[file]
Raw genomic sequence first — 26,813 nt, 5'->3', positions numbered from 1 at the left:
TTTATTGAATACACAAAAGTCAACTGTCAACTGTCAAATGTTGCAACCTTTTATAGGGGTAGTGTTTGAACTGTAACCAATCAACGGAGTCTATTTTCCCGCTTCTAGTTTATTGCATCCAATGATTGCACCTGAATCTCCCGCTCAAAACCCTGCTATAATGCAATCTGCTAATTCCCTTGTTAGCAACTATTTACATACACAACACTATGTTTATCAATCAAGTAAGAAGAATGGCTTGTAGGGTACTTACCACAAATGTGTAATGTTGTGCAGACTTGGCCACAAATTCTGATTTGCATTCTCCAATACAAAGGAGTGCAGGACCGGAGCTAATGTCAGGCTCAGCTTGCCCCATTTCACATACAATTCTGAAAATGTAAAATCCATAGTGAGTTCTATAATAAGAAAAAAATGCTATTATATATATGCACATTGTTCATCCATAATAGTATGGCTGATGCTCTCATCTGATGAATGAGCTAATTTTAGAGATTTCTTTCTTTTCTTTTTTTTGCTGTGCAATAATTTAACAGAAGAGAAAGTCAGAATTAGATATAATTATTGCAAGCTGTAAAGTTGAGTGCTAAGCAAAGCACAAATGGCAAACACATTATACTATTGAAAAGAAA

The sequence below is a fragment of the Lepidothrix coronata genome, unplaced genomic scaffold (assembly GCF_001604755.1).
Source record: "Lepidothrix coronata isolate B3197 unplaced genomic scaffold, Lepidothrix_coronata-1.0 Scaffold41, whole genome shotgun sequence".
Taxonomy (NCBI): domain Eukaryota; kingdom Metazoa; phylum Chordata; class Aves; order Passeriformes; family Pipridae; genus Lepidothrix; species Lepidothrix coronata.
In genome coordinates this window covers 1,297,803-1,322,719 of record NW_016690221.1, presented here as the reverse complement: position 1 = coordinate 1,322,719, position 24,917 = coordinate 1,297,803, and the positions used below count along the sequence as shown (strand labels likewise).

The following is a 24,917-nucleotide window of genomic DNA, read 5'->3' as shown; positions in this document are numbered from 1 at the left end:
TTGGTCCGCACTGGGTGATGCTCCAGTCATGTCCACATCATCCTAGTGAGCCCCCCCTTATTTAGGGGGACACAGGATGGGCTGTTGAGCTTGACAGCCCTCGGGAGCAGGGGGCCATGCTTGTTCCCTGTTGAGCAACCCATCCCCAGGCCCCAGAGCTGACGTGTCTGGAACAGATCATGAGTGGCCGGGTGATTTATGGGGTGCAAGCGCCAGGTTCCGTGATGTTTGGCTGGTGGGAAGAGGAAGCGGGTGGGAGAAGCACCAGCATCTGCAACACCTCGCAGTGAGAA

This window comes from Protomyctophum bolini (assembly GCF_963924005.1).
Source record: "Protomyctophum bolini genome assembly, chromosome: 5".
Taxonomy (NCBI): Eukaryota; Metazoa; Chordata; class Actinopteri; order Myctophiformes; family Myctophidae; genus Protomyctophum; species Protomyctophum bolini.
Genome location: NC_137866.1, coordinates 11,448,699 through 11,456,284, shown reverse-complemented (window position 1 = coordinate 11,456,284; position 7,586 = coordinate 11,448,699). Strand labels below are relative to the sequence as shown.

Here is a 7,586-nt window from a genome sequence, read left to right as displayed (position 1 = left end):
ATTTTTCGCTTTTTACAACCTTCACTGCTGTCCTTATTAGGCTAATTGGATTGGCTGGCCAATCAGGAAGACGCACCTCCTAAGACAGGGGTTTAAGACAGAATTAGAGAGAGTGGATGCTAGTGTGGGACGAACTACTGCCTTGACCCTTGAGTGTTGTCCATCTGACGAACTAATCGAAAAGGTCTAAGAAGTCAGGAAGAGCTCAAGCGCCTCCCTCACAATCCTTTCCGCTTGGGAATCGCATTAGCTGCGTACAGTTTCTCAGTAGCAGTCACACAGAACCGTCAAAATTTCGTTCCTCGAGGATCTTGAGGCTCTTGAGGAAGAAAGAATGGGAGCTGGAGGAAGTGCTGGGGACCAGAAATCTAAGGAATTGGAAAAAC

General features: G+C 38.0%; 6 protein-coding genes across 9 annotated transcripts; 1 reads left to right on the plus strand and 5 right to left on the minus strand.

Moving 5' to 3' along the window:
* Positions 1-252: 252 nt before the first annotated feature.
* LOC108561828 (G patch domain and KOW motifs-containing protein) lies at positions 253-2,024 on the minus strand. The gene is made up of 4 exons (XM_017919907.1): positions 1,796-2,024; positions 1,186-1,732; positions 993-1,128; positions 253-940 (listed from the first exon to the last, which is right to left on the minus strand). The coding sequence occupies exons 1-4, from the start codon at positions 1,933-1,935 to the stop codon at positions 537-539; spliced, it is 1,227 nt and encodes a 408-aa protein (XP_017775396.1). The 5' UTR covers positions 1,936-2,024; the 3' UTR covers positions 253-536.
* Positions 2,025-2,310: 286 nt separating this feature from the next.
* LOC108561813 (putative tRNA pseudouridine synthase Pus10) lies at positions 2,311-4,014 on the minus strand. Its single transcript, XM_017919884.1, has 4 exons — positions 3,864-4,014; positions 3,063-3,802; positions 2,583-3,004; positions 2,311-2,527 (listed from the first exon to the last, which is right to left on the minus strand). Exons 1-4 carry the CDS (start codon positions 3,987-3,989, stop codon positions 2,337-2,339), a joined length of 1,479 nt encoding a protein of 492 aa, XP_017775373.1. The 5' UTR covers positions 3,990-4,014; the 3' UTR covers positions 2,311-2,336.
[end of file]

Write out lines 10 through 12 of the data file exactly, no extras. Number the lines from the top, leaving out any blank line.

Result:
Source record: "Protomyctophum bolini genome assembly, chromosome: 5".
Taxonomy (NCBI): Eukaryota; Metazoa; Chordata; class Actinopteri; order Myctophiformes; family Myctophidae; genus Protomyctophum; species Protomyctophum bolini.
Genome location: NC_137866.1, coordinates 11,448,699 through 11,456,284, shown reverse-complemented (window position 1 = coordinate 11,456,284; position 7,586 = coordinate 11,448,699). Strand labels below are relative to the sequence as shown.